President Joe Biden signed nearly three dozen executive orders in the first six days of his administration. Most of them involve rolling back policies enacted under his predecessor or dealing with the ongoing Covid-19 pandemic.
Many more executive orders are likely to come in Biden’s first 100 days in office as all signs point to an aggressive and ambitious start to the 46th U.S. President’s term.
Fortunately for real estate investors, Biden’s attention is so focused on continued policy reversals, reinstatements, revocations, and managing the coronavirus that it seems unlikely his executive pen will swing toward 1031 exchanges anytime soon.
Rolling back tax-advantaged 1031 exchanges
In mid 2020, President Biden floated a proposed tax plan that would eliminate tax-favored Section 1031 exchanges for certain real estate investors. Buried deep within the “Biden Plan for Mobilizing American Talent and Heart to Create a 21st Century Caregiving and Education Workforce,” is a line that struck at the heart of the real estate investment community. Biden’s far-reaching plan, expected to cost $775 billion over the next decade, would be funded by rolling back tax breaks for real estate investors making more than $400,000 per year.
Although it appears squashing 1031 exchanges are in the new President’s crosshairs, it's unlikely to happen this year. Early indicators are that Biden’s attention is more focused on economic stabilization, eliminating the threat of the pandemic through vaccination, and addressing immigration and racial/ethnic inequities than canceling or modifying Section 1031 of the Internal Revenue Code.
And that’s good news for both the investment community and the greater American economy.
Wide-Ranging Economic Impact of 1031 Exchanges
Investors have used 1031 exchanges for decades to manage potential tax liabilities on the sale of real property. Investors can defer 100 percent of capital gains and depreciation recapture taxes by reinvesting any sale proceeds into “like-kind” properties of equal value or asset class.
These tax-deferred exchanges account for a significant portion of commercial real estate transactions. A 2020 1031 exchange economic impact survey by researchers from the University of Florida at Gainesville and Syracuse University in New York estimated that between 10 and 20 percent of all commercial real estate transactions from 2010 through 2020 involved like-kind exchanges. Furthermore, the research services team at Marcus & Millichap reported that almost one-quarter of the firm’s business from 2017 through 2019 involved buyers completing 1031 exchanges. Lastly, the median sales prices of exchange properties for 2018 and 2019 was $500,000, indicating that a significant portion of exchanges are completed by retail investors rather than large institutional buyers.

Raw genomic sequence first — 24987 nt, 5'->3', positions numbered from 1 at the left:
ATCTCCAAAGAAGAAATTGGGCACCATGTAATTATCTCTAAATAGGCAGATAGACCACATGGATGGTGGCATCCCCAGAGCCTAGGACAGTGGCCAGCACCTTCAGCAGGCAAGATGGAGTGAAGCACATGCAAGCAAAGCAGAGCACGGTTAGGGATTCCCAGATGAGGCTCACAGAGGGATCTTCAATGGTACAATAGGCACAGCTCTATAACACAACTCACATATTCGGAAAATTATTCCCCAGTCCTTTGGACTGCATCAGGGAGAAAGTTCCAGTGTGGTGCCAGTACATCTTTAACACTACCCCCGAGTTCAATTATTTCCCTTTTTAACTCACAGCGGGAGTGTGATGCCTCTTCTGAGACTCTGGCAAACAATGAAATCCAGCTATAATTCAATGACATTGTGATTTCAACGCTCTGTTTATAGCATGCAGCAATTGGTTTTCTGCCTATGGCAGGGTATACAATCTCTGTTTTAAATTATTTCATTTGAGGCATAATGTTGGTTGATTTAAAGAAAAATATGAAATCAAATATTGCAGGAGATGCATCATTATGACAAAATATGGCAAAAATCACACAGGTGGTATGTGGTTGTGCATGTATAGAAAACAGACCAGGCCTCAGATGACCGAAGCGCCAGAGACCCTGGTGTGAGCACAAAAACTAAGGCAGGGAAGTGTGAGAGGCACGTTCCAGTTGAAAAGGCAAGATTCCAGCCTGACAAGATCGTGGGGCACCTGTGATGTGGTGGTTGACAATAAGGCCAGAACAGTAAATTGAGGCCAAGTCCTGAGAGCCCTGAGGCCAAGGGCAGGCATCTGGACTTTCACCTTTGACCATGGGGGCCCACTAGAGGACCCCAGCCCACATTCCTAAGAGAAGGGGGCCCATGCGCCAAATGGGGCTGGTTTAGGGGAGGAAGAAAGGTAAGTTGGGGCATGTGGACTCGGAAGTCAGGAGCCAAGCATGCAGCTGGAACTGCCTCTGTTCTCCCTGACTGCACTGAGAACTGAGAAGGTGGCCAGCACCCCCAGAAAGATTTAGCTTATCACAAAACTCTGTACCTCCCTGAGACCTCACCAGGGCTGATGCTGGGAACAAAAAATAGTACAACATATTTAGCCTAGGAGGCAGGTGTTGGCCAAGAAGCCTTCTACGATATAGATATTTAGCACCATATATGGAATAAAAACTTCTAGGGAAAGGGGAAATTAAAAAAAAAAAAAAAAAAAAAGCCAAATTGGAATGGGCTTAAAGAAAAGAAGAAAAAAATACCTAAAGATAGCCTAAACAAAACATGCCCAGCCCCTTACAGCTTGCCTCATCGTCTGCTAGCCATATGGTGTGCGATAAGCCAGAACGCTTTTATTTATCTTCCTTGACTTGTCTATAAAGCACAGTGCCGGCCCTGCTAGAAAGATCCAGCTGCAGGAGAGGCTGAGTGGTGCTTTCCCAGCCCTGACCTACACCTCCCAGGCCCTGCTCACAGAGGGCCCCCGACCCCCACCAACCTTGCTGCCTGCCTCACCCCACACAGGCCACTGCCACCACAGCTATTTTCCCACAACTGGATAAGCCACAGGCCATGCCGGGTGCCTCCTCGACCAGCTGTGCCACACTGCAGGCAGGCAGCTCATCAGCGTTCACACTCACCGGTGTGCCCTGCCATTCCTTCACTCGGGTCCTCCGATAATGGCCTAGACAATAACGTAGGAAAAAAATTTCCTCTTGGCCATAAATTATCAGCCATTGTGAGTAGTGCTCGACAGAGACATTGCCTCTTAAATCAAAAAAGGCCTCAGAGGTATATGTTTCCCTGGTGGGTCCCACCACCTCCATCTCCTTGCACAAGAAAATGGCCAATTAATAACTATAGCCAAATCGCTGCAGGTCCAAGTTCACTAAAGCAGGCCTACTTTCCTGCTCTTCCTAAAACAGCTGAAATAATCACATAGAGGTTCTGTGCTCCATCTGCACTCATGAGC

There’s a longstanding misconception about 1031 exchanges that likely put them on President Biden’s radar: They are used by wealthy individuals to shelter income from capital gains taxes. To that end, it’s important to note that taxes are only deferred and not eliminated. Investors who complete 1031 exchanges and then sell their assets without completing another exchange are liable for all taxes incurred during any previous sales.
These tax-deferred exchanges give everyday investors increased options when reallocating assets or rebalancing their portfolios. They create increased liquidity and transaction volume in commercial real estate markets, as well as contribute taxes at the local, state, and federal levels -- and two-thirds of all 1031 exchanges are later sold in standard taxable transactions, the study reported.
Perhaps the biggest financial benefits from 1031 exchanges are their ability to stimulate investments in real property and the countless jobs those investments support for title companies, appraisers, exchange facilitators, and others. Eliminating or repealing Section 1031 of the Internal Revenue Code could depress real estate prices, stifle transaction volume, increase rents, and trigger increased use of leverage to purchase commercial assets.
Without the ability to exchange properties, investors are likely to hold assets much longer, which could lead to a slowdown in adaptive reuse that has revitalized countless downtown and urban cores in cities across America. The Biden administration is razor-focused on revitalizing the national economy. It seems prudent, therefore, to leave in place a key economic tool that provides a host of benefits to so many aspects of the economy.